Nonjudgmental Acceptance of Self and Child
Being a mindful parent means being aware of and accepting, in a nonjudgmental manner, your child’s and your own the personality attributes and behaviors. This does not mean that you have to approve of behavior when it does not meet your expectations. Rather, a mindful parent has learned to step back and take the time to observe the child’s style of interacting with the world. You also remain cognizant of your own strengths, weaknesses and underlying prejudices so they aren’t the driving force behind your sense of self as a parent. This encourages flexible thinking and allows for greater control over impulsive reactions. When problems arise, it becomes easier to provide clear, age appropriate standards and expectations for the child. Realistically recognize your child’s ADHD or anxiety symptoms in order to encourage him to make changes in unhelpful patterns in thinking, feeling or acting.

Emotional Awareness of Self and Child
Parenting is a challenging endeavor colored by your own and your children’s emotions and way of thinking. Strong emotions can trigger automatic responses before you have had time to fully consider the most effective course of action. The potential for a negative outcome that you will later regret increases substantially. By parenting mindfully, you can gain a greater capacity to be aware of yours and your children’s emotional state. You can more clearly determine the best course of action to take because your emotions have not clouded your thinking. As you become more capable of modulating your thinking, it will be easier to listen to your children, as well as to be heard by them.

Self-Regulation in the Parenting Relationship
While some mindfulness theorists have warned against confusing mindfulness with self-control, others postulate that mindful parenting requires self-regulation in the parent-child relationship. The mindful parent attempts to respond in a thoughtful positive manner when disciplining a child. Certainly, all parents experience negative feelings such as anger or helplessness when dealing with their children. However, the mindful parent practices stopping before reacting in order to more consciously decide on the best response. Research has shown that when parents demonstrate self-control when disciplining they model appropriate expression of negative feelings. Such a display of control in the face of a stressful situation by a parent promotes the development of self-regulatory skills in children.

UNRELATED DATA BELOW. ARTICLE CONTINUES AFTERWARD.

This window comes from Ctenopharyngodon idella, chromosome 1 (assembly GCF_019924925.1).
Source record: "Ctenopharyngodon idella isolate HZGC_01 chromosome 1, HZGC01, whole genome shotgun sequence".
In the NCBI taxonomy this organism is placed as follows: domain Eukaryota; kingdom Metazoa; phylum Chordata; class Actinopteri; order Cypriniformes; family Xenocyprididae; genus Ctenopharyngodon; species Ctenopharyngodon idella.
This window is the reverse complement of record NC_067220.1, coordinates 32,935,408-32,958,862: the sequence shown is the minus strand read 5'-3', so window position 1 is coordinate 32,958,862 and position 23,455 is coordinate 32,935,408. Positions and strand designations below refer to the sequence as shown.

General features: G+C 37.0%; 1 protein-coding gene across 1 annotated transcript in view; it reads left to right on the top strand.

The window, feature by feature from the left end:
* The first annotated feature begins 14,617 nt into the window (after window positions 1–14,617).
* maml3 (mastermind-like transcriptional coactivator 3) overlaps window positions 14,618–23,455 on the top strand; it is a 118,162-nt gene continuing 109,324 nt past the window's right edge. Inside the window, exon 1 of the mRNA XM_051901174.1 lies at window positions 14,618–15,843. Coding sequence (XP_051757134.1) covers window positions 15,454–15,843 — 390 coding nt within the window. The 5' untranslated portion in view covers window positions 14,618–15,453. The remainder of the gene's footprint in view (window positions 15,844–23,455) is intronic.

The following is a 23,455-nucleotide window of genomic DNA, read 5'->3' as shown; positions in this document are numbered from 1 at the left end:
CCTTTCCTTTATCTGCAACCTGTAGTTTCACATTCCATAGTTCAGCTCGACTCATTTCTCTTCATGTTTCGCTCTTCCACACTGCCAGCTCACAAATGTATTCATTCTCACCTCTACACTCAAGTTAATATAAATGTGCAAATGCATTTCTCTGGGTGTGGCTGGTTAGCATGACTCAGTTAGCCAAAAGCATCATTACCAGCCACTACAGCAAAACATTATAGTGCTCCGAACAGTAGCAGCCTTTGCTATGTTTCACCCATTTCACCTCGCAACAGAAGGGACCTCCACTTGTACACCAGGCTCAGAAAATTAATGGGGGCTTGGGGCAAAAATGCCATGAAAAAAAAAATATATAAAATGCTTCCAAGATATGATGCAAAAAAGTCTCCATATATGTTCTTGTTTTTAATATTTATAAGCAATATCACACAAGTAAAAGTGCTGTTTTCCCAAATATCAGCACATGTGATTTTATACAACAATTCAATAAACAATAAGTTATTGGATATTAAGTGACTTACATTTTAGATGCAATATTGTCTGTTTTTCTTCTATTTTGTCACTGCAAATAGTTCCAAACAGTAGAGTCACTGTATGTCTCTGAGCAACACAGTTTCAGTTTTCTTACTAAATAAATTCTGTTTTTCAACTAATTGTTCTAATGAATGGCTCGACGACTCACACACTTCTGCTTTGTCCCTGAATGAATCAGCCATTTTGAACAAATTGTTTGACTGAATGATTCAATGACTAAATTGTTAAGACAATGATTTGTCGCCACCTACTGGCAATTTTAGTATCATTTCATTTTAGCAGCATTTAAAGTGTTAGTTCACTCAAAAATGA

Compassion for Self and Child
Compassion is defined as a deep awareness of the suffering of others coupled with the desire to relieve it. Mindful parenting involves self-compassion as well as being concerned for your child. By avoiding harsh self-blame, a parent feels less helpless when unsure or when missing the mark as a parent. We become less threatened of being judged by others. Showing compassion toward yourself as well as your child imparts a greater sense of acceptance and support for your child. When this occurs children will recognize a parent’s attempts to meet their needs or comfort the distress they may feel, even when being disciplined. A mindful parent begins to more readily observe the importance of the overall process of thoughtful parenting rather than becoming caught up in one difficult episode or situation. By being more self-aware and compassionate, as well as less driven by unhelpful, automatic reactions, you will feel more competent even when your actions don’t produce the hoped for outcomes.

Next week, we will give you the steps toward learning mindfulness and the techniques to help you parent in a more calm and thoughtful way. We will also pass along the steps your child can use to learn mindfulness.